@RichCimini: You're referring, of course, to cornerback Ras-I Dowling, tight end Zach Sudfeld and outside linebacker Jermaine Cunningham. Dowling and Cunningham are both former second-round picks of the New England Patriots, so we're talking about players with some degree of talent. On the other hand, Bill Belichick is a smart coach, not in the habit of dumping useful players. Dowling has impressed the coaches this offseason, working his way up to the second-team defense. I wouldn't say he's a lock to make the team, but his chances are better than 50-50. Cunningham has received some reps with the first-team nickel package. If he can rush the passer, he'll make the team -- but it remains a big if. I'd say Sudfeld has the best shot, based on the lack of numbers at tight end. Jeff Cumberland and Jace Amaro are locks, but Sudfeld -- who has intriguing receiving skills -- probably will stick as the No. 3. @RichCimini: I think the running backs will be Chris Johnson, Bilal Powell and Chris Ivory, with Tommy Bohanon at fullback. I'd like to put Daryl Richardson on the team, but he's a wild card, still recovering from last year's turf toe injury. I don't see Mike Goodson in the picture. At wide receiver, I see Eric Decker, Jeremy Kerley, Stephen Hill, Jalen Saunders, David Nelson and Jacoby Ford. You're right, it's crowded and there will be some tough decisions. Truth be told, I think Decker and Kerley are the only true locks. Saunders and Ford are helped by their kick-returning ability. We know that John Idzik likes to protect his draft picks, so you know Shaq Evans will be in the conversation. If Evans impresses in camp, a veteran like Nelson could be in jeopardy. @RichCimini: As I've noted a couple of times, I think they need to sign a veteran for insurance. None of the backups have experience -- unless you count Caleb Schlauderaff, who has played only 14 regular-season snaps. Right now, their top backups are Oday Aboushi, Ben Ijalana and William Campbell -- a.k.a. the Idzik Redshirts from 2013. Rex Ryan is talking up Aboushi, and that's fine, but there's no substitute for experience. They a grizzled vet who can play multiple spots, someone like Wade Smith, formerly of the Houston Texans. @RichCimini: Interesting question. I did some research, and here's what I found: In 2012, the Jets blitzed on 34.3 percent of the dropbacks (11th in the league), according to ESPN Stats & Information. Last season, it dropped to 29.6 percent (22nd). I find it very hard to believe that Ryan will dial it back even further; that's not in his DNA. I could see definitely see him cranking up the pressure in an attempt to reduce the burden on the back end. One thing about "pups," as you call them: They usually can run faster than the old dogs, which, in theory, should help them in man-to-man coverage. So, no, I don't see Ryan dialing it down. @RichCimini: I realize this has nothing to do with football, but I like questions like this because they give the fans an off-the-field appreciation for the players. I've covered a lot of genuinely nice guys over the years (too many to list), but I'll try to narrow it down to a few: Curtis Martin, Dennis Byrd, Brandon Moore, Kyle Clifton, Marty Lyons, Pat Leahy, Jerricho Cotchery, Vinny Testaverde, Sione Pouha, Mike DeVito, Damien Woody, Lonnie Young, Kyle Brady ... and I could go on. A locker room filled with these guys would be awesome for a beat writer. When I'm in a bad mood, maybe I'll name my all-nasty team.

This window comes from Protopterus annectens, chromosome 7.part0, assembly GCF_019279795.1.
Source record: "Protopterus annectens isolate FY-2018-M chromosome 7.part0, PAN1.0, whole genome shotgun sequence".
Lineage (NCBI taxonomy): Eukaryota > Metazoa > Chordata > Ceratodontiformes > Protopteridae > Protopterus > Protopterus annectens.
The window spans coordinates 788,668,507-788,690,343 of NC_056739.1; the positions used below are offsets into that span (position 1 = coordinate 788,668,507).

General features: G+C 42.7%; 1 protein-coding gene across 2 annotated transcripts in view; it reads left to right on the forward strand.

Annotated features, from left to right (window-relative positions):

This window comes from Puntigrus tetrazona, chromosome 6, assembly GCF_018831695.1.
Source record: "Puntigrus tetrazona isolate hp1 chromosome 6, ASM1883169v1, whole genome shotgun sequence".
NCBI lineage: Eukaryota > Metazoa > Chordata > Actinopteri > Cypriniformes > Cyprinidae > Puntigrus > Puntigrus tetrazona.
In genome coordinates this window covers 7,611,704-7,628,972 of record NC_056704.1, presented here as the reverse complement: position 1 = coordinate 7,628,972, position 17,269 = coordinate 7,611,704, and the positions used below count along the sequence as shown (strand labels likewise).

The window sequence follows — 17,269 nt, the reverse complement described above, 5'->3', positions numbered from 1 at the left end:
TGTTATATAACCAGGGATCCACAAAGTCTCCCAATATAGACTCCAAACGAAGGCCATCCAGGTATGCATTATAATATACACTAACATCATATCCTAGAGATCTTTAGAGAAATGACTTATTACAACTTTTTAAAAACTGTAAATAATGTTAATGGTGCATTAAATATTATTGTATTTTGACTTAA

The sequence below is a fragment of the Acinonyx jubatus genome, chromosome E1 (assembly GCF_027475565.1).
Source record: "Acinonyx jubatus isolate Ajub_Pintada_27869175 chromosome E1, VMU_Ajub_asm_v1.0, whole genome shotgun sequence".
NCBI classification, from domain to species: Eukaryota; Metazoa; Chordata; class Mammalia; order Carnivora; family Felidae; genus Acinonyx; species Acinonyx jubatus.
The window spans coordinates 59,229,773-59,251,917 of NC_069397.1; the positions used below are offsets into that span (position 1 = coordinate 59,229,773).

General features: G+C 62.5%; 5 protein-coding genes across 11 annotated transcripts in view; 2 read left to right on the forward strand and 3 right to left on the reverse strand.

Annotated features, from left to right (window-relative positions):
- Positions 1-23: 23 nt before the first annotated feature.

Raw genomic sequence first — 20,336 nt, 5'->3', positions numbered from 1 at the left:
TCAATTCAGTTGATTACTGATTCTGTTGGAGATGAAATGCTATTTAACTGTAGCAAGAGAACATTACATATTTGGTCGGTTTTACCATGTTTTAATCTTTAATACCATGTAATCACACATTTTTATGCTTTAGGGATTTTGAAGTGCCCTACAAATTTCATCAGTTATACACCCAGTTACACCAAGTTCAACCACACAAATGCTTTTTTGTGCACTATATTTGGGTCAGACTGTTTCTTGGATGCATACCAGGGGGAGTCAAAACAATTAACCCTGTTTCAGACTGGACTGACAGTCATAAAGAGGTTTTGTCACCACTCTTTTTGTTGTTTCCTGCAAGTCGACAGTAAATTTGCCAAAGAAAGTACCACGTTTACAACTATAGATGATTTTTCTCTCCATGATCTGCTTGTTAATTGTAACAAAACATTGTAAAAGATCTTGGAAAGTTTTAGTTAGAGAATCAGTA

Jets notes: McDougle makes debut

June, 11, 2014
Jun 11
2:55
PM ET
FLORHAM PARK, N.J. -- Notes and observations from Wednesday's OTA practice:

1. He-e-e-e-re's Dex: Third-round pick Dexter McDougle, who missed the final nine games of his senior year due to major shoulder surgery, made his practice debut for the New York Jets. After three weeks of wearing a red (non-contact) jersey, the rookie cornerback wore green with the rest of his defensive teammates and impressed Rex Ryan so much that the coach called him out in front of the team afterward. McDougle worked with the second-team nickel package and didn't seem tentative at all. This, of course, is good news for the Jets' revamped cornerback position.

[+] EnlargeEric Decker
AP Photo/Julio CortezThe Jets will be counting on receiver Eric Decker to produce in the red zone this season.
2. Rex comes clean: The Jets received mild criticism for taking McDougle in the third round, considering the time he missed at Maryland. Ryan admitted he, too, thought it was a risky pick, but others in the organization -- mainly defensive coordinat0r Dennis Thurman -- "eased my doubts" about McDougle. Ryan said Thurman, after watching McDougle on tape for the first time, came up to him and said, "I've got the guy right here." Ryan said they graded McDougle as one of the top "character" players in the draft. Assuming he has no setbacks, he will be able to participate in next week's minicamp.